On the way to heaven?
But what heaven can fulfill your dream of heaven?

To die without leaving a furrow, a trace, a shadow,
Without leaving even the remembrance of a shadow
In any human heart, in any human thought,
In any human skin.

To die so completely
That one day when somebody sees your name on a page
He will ask: “Who was he?...”

To die still more completely:
Without leaving even this name.

Translated by John Nist

Augusto dos Anjos: Biography and Poems | Brazilian Poetry

Augusto dos Anjos Brazilian Poet


Augusto de Carvalho Rodrigues dos Anjos (April 20, 1884 – November 12, 1914) was a Brazilian poet and professor. His poems speak mostly of sickness and death, and are considered the forerunners of Modernism in Brazil. Augusto dos Anjos published only one book during his lifetime, named Eu. The themes of its poems, that are impregnated with a heavily scatological medical, scientific and philosophical vocabulary, are mostly sickness, death, heavy morbidity and pessimism. Literary critics are not sure to which literary movement Augusto dos Anjos belong: some say he was a Symbolist and some say he was a Parnassian, although Ferreira Gullar classifies him as being a Pre-Modernist.

Intimate verses

Look! No one saw the amazing
Burial of your one final dream.
Only the ungrateful and mean
Gave you a shoulder for weeping!

Get used to the cesspit that awaits!
Man, in this miserable land,
Surrounded by wild beasts, can only stand
By dishing out even stronger bites.

Take a match – light your cigarette!
The kiss, the friend, precedes the spit,
The hand caresses – before the stick.

If someone saves you from hell,
Stone the hand that treats you well,
Spit on those who try to kiss you!

Translated by Daniel Vianna

Immortal Lust

Do you really think that life-giving bliss,
The driving hunger of eurythmic atoms,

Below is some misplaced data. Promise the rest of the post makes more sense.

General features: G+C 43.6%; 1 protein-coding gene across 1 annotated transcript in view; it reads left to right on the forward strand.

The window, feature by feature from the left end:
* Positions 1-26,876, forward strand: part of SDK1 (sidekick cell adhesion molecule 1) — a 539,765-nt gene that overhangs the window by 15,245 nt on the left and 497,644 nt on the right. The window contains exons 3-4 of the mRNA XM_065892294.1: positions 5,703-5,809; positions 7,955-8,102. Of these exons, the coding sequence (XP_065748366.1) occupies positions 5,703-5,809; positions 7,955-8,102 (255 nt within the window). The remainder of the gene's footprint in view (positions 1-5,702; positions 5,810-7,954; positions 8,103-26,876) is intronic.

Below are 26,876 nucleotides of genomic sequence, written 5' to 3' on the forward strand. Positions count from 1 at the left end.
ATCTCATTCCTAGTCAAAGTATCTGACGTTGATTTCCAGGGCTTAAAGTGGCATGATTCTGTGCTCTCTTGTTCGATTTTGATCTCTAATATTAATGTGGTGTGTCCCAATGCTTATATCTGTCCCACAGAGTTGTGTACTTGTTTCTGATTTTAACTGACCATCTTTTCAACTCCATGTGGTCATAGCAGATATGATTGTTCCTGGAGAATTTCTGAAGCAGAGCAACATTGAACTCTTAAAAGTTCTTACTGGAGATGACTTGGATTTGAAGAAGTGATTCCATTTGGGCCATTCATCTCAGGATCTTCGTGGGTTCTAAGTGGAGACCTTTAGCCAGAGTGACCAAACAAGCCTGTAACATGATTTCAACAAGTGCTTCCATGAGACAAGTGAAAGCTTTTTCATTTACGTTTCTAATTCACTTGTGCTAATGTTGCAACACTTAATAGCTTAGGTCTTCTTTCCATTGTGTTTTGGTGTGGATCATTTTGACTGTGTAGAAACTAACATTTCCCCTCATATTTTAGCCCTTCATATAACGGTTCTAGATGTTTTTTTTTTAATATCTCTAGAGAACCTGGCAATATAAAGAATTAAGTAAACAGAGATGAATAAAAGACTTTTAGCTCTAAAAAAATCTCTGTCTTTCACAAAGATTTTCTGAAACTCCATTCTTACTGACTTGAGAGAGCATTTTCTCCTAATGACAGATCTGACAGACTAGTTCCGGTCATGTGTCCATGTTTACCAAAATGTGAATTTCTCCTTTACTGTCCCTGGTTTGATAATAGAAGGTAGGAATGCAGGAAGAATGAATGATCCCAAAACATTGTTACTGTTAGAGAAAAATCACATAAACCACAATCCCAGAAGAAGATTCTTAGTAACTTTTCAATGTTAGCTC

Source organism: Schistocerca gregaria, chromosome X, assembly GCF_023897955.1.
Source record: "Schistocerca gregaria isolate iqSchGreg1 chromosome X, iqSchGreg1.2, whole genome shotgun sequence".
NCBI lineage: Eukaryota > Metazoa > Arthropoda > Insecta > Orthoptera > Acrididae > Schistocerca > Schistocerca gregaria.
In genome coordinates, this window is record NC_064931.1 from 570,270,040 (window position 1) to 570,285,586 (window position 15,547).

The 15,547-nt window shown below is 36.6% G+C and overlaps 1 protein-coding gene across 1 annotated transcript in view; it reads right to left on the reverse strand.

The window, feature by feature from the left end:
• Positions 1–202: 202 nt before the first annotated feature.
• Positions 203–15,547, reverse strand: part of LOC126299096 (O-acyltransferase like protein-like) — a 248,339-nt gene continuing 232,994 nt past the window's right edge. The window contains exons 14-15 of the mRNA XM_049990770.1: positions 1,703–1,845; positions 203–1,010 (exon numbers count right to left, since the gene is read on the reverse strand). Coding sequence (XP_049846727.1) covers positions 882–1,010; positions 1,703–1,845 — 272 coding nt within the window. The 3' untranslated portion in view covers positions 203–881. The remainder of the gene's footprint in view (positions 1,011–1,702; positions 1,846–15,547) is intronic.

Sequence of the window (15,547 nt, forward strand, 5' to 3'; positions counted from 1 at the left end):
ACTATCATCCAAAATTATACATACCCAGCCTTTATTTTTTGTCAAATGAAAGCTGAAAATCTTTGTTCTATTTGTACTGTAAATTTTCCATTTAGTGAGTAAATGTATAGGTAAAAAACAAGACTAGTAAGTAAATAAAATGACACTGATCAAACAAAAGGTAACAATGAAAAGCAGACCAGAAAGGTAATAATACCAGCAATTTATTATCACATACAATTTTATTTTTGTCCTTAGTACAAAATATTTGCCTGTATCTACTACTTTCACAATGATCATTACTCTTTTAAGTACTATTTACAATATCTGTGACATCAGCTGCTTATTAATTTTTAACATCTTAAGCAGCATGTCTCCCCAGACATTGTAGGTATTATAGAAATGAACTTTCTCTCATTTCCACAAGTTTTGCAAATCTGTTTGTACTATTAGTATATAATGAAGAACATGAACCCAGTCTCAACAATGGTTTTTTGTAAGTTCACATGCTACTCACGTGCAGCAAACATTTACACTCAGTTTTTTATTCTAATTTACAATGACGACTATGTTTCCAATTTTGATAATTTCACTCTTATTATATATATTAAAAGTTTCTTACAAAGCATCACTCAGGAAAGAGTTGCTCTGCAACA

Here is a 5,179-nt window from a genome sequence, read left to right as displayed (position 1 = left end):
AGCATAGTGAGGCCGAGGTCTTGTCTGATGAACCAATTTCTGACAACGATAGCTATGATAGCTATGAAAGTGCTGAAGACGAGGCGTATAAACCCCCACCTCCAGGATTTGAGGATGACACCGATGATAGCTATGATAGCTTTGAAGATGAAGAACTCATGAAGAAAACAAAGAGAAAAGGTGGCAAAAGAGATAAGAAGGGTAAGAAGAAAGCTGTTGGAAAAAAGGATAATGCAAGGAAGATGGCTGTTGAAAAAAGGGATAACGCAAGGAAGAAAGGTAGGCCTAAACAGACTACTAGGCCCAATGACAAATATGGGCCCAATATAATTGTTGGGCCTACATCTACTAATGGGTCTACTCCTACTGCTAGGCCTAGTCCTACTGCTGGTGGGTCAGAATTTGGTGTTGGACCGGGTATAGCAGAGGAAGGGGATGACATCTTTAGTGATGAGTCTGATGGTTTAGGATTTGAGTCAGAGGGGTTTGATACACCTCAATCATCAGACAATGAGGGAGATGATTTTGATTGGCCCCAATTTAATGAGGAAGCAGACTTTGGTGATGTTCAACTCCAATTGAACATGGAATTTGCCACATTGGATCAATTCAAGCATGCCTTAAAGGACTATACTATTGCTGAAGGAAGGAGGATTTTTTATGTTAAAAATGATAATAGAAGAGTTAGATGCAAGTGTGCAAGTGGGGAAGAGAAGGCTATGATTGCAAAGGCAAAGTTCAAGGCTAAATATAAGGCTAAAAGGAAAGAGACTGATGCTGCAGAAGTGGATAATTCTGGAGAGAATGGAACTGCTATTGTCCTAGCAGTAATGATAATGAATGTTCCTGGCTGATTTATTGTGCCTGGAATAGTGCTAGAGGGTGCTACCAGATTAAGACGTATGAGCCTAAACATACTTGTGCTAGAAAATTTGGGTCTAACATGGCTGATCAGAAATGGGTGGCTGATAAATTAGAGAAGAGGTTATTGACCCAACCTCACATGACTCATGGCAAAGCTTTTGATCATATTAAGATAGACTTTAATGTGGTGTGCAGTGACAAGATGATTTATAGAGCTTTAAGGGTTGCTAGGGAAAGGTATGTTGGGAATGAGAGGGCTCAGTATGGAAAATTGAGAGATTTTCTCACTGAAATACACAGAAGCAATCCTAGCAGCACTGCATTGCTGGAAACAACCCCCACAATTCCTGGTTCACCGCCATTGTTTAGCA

Will abort the molecules in motion
At the time when our flesh becomes putrid?!

No! This radial light that burns Being,
To perpetuate a victorious Species,
Tragically, even after we decease,
Inside the bones – goes on – keeps on – burning!

Deaf from abuses and offenses,
Our fleshless carcasses,
Convulsing and contorting the core,

Exhaling sulfuric gases from the tomb,
With the fresh lust of new bones,
Will yet press together more!

Translated by Daniel Vianna

A Philosopher’s Agony

I read the Phtah-Hotep, I read the obsolete
Rig-Veda. Yet nothing gives me rest…
The Unconscious haunts me and I swirl possesed,
Restless harmattan in aeolian rage!

I’m witness here to an insect’s death!…
Alas! Now all phenomena of earth
From pole to pole seem to make real
Anaximader of Miletus’s ideal!

Atop the heterogeneous hieratic areopagus
Of Ideas I wander, a lost magus,
From Haeckel’s soul to souls of Cenobites!..

The thick veiling of secret worlds I tear;
And just like Goethe, I catch the sight:
Of universal substance ruling there!

Translated by Odile Cisneros

Mário Quintana: Biography and Poems | Brazilian Poetry

Mario Quintana Brazilian Poet


Mário de Miranda Quintana (July 30, 1906 – May 5, 1994) was a Brazilian writer and translator. He became known as the poet of "simple things", and his style is marked by irony, profundity and technical perfection. The main themes of his poetry include death, the lost childhood and time. Quintana also worked as a journalist and translated into Portuguese innumerable books, such as Mrs. Dalloway by Virginia Woolf.


There they are, all the while
Standing there in my way:
They will well and wile
and I will while away!

Translated by John Howard

The Contra’s Little Poem

All of those who may
Forbid me to fly:
They will pass away
I’m passing by

Translated by Eduardo Miranda

Wee Protest Poem

All them folk there over yon
My path they do defy,